Monday, June 9, 2014

Why We Need to Protect Net Neutrality

From Daily Tech
Do you have family or friends living in disparate parts of the country, or world?  If you do you probably spend some time uploading or viewing photos on Facebook to keep up with them, and keep them posted on your goings on.  Do you have some sort of desk job?  Then you probably rely on ubiquitous access to e-mail so that you can communicate with clients, coworkers, managers, etc.  Do you like watching movies and television shows?  Likely you regularly stream movies and shows relatively seamlessly from Hulu, Netflix, or Youtube.  Do you vote?  Voters rely heavily on what they can find out about candidates from Google searches so they can make an informed decision.  Are you an activist?  If you are then you've probably helped to organize actions via social media.  How about business owners?  Let's say you run a small grocery store.  You probably keep your payroll costs down by enrolling your employees in a direct deposit program.
Each of these activities has two things in common.  Firstly, each of these activities constitute a broad range of actions we take every day to ensure that we can effectively participate in the economy, in political life, and in cultural life.  Each of these things are the things we do that allow us to participate in our society and share in a common culture.  Each of these activities are that allow us to be productive and active citizens.

Secondly, each of these activities, is utterly dependent on our ability to access the internet equally regardless of any racial, cultural, ethnic, cultural, political, religious, or social differences.  As long as you can afford a monthly subscription fee you have the same amount of access to the internet as any other individual, group, organization, company, or government.  There is a name for this concept of open networks.  It's known as 'net neutrality.'  The ACLU defines it thusly: "Network neutrality means applying well-established "common carrier" rules to the Internet in order to preserve its freedom and openness. Common carriage prohibits the owner of a network, that holds itself out to all-comers, from discriminating against information by halting, slowing, or otherwise tampering with the transfer of any data (except for legitimate network management purposes such as easing congestion or blocking spam)."  In other words, internet providers can't give preferential treatment to some customers over others by slowing down or speeding up access for a fee.  Rules that are currently being proposed by the Federal Communications Commission would allow for internet providers to do just that.  John Oliver recently did a hilarious job of explaining the issue here:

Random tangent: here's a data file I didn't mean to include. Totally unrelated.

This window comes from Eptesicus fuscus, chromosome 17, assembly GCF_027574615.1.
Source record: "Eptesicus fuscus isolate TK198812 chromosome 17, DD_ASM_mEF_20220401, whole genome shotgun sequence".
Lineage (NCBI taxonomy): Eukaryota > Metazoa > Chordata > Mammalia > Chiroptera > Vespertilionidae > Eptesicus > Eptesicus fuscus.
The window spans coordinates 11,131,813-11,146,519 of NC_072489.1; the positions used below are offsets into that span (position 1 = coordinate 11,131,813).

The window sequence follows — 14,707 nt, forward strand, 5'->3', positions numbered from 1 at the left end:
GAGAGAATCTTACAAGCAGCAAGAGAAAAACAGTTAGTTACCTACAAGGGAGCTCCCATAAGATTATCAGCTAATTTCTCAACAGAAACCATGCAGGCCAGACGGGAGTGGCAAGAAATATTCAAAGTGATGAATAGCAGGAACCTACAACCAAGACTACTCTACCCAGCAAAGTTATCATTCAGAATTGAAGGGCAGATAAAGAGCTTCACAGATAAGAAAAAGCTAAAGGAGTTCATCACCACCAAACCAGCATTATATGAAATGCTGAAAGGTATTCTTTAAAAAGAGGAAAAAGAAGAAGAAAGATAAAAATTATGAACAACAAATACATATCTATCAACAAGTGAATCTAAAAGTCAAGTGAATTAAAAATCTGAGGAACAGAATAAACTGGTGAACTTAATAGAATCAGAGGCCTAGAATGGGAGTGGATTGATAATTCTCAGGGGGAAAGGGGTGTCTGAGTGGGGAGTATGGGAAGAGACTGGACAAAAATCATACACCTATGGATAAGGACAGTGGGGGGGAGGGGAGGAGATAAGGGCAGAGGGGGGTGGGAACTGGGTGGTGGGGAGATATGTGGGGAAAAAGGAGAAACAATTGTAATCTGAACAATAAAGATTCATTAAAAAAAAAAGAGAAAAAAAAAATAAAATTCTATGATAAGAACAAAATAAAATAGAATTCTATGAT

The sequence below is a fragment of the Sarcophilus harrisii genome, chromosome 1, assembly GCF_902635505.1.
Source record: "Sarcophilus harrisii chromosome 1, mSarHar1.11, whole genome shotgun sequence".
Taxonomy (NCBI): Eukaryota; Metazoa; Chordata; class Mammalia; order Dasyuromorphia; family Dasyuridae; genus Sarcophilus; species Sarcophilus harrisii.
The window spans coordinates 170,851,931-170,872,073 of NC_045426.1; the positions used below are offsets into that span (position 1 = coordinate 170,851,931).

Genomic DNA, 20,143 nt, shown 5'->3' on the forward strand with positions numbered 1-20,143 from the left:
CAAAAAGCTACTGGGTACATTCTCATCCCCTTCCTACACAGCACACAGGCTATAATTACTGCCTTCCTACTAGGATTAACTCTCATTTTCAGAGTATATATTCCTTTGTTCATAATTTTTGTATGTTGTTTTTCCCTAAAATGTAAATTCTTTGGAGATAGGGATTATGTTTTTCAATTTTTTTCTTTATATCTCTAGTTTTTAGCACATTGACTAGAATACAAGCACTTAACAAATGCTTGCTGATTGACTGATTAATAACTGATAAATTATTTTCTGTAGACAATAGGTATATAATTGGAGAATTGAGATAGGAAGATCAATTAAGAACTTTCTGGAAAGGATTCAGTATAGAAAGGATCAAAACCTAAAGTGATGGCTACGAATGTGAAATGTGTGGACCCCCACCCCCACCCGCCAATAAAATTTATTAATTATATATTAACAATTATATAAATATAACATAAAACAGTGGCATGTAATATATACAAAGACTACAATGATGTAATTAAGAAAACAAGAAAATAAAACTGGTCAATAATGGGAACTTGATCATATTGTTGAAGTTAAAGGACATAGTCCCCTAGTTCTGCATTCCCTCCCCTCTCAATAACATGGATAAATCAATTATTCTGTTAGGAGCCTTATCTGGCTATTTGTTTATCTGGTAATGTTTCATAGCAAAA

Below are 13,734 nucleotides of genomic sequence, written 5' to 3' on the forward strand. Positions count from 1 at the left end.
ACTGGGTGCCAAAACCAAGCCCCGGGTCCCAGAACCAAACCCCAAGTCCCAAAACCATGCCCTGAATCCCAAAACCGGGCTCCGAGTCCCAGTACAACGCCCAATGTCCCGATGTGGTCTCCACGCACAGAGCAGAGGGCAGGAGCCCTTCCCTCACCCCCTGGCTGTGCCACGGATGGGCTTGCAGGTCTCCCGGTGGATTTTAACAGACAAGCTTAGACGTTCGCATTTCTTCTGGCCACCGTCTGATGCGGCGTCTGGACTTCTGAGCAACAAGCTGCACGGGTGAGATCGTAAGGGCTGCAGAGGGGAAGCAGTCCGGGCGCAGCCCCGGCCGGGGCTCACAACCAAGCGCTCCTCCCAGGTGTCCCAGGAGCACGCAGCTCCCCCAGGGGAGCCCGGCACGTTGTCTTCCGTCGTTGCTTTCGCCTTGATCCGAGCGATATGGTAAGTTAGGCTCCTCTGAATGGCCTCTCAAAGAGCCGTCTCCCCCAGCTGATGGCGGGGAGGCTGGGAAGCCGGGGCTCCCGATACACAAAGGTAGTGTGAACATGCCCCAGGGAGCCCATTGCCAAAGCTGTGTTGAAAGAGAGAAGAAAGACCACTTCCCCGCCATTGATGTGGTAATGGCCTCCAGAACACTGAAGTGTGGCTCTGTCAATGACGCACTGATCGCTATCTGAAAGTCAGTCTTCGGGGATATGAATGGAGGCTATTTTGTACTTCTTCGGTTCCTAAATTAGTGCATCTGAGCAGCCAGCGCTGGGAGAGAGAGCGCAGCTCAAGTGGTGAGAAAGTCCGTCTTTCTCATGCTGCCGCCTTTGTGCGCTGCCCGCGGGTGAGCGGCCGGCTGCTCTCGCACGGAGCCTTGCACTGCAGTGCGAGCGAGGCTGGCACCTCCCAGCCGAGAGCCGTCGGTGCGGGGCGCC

For a more sober explanation of all of this check out this article from The Nation, or this article from the New York Times.  

The proposals currently under consideration by the FCC would effectively end net neutrality as we know it.  Fortunately, the FCC is allowing for an open commenting period (mentioned above by John Oliver) in which you can be heard.  You can go here to make your comment.  Their website was already crashed once after John Oliver's monologue, let's keep crashing it until they get the message that we all value and deserve and open internet.  

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